Behind the Numbers: Going Big Bucks Hunting
Ad spends gallop online and marketers give chase
Nobody should be surprised anymore that ad dollars are going online. But the rate at which those dollars are getting sucked up is incredible. It's almost like one of those game shows where they put someone in a clear plastic cube and blow money in. Interactive marketing will more than double its share of all marketing dollars over the next four years.
That's the finding of a recent Forrester Research report surveying the interactive advertising landscape. The study found that by 2012 interactive marketing will comprise 18 percent of total ad spending, up from only 8 percent today. The report covered seven interactive marketing channels: search engine marketing, online display ads, e-mail marketing, online video, social media, mobile marketing and in-game advertising. The entire category will hit $61 billion in 2012, up from $18 billion last year.
The increase will be driven by two factors: better integration between traditional advertising and digital counterparts, and by the continued embrace of interactive marketing by mainstream advertisers, says Shar VanBoskirk, the Forrester analyst who penned the report. For instance, clients buying outdoor spots will be able to include more seamless mobile tie-ins. "There will be an interactive and digital capability as part of any campaign you do now," she says.
Growth won't stem from a single category as in years past, when search marketing or display ads drove overall ad spend. That's because online advertising has now reached an overall level of maturity since consumers spend so much time online: 29 percent of their media time is devoted to the Internet. So the uptick will come from a steady spread of all interactive ad forms, and from advertisers judiciously shifting more traditional dollars to the interactive world. "They are questioning their investments in traditional media like TV and they are thinking about where consumers are spending their time. Clients are being more methodical about it and figuring out what is right," VanBoskirk says.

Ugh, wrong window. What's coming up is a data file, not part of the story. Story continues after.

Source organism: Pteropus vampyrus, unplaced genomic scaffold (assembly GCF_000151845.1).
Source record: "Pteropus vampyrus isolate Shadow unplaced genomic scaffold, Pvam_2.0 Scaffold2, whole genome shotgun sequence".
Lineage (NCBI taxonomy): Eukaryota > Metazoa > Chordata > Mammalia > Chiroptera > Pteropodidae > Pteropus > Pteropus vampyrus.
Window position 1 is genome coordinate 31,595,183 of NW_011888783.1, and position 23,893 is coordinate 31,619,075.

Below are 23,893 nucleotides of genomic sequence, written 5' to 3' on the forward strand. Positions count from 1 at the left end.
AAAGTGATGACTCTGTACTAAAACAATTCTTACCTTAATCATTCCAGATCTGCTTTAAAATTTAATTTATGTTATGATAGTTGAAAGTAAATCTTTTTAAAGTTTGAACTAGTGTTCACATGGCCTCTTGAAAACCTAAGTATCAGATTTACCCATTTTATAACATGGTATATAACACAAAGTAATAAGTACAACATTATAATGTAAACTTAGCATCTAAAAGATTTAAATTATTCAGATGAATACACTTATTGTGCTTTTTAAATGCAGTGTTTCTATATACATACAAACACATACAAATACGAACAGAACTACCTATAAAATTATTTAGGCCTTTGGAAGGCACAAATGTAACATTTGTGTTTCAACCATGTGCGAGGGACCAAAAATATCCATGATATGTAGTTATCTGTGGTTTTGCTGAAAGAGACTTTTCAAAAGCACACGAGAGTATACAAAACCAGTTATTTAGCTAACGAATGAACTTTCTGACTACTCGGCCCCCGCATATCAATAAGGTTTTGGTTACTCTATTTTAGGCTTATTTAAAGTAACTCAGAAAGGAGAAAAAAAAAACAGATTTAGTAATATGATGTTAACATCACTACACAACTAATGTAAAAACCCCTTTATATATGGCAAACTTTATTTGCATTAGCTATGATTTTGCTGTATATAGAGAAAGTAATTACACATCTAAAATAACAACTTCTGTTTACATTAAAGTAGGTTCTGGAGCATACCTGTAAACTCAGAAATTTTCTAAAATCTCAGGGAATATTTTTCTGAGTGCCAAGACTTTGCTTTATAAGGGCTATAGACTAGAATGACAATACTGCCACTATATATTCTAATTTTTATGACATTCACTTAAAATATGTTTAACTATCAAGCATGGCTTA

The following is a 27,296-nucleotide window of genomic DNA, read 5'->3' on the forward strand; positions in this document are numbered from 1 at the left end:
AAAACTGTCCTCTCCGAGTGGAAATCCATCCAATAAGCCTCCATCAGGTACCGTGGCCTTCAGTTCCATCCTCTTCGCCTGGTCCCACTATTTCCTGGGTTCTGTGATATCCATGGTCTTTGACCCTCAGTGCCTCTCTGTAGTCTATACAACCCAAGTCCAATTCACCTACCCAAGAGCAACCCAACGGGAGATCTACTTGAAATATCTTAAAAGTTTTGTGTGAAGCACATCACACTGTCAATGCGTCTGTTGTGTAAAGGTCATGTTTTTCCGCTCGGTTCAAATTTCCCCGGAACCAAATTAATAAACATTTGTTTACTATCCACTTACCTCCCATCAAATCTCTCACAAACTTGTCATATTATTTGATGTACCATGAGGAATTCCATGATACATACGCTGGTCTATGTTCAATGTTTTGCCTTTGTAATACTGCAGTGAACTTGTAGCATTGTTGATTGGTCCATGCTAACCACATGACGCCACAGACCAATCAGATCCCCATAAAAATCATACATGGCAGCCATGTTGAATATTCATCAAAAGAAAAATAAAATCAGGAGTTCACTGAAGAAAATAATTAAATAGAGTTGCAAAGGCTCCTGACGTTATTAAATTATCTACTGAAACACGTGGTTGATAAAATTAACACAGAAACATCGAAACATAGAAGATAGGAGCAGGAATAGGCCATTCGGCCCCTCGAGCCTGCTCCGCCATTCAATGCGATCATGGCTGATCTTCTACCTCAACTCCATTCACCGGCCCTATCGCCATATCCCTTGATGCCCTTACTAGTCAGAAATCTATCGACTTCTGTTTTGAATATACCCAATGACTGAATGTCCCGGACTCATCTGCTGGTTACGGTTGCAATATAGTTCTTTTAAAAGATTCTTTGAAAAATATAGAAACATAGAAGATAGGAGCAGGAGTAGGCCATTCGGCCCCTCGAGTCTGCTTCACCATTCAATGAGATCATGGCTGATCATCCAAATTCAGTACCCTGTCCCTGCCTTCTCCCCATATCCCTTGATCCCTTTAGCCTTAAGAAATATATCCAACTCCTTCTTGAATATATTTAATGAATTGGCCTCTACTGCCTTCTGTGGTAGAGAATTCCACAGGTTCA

The report also revealed that marketers fall into three camps: vanguards, mainstreamers and stragglers. Brands like Nike and Quicksilver have stepped quickly into interactive marketing, as have many direct marketers with search. But countless others are still testing the waters. That means that over the next five years as one group of advertisers matures and levels off its search investment, as an example, the next group will boost its spend, thereby driving additional growth in the medium. For instance, search marketing comprises 44 percent of interactive ad dollars, but its share will dip to 41 percent in 2012. However, the category will still grow - from $8 billion in 2007 to $25 billion in 2012 as new marketers come aboard.
Online video will grow quickly, too, as marketers become savvy at either repurposing their TV spots or developing fresh ones for the Web. Online video will experience an average growth rate of 72 percent for the next five years, jumping from $471 million in 2007 to $7.1 billion in 2012.
Emerging marketing venues will pick up steam including social networks, such as MySpace and Facebook. Despite recent privacy concerns, social media will still mushroom in ad dollars simply because these sites are supplanting traditional media as the places where consumers hang out online.
As these changes take shape, interactive marketing will simply become part of the overall marketing budget, VanBoskirk says.
Tags: Ad Spending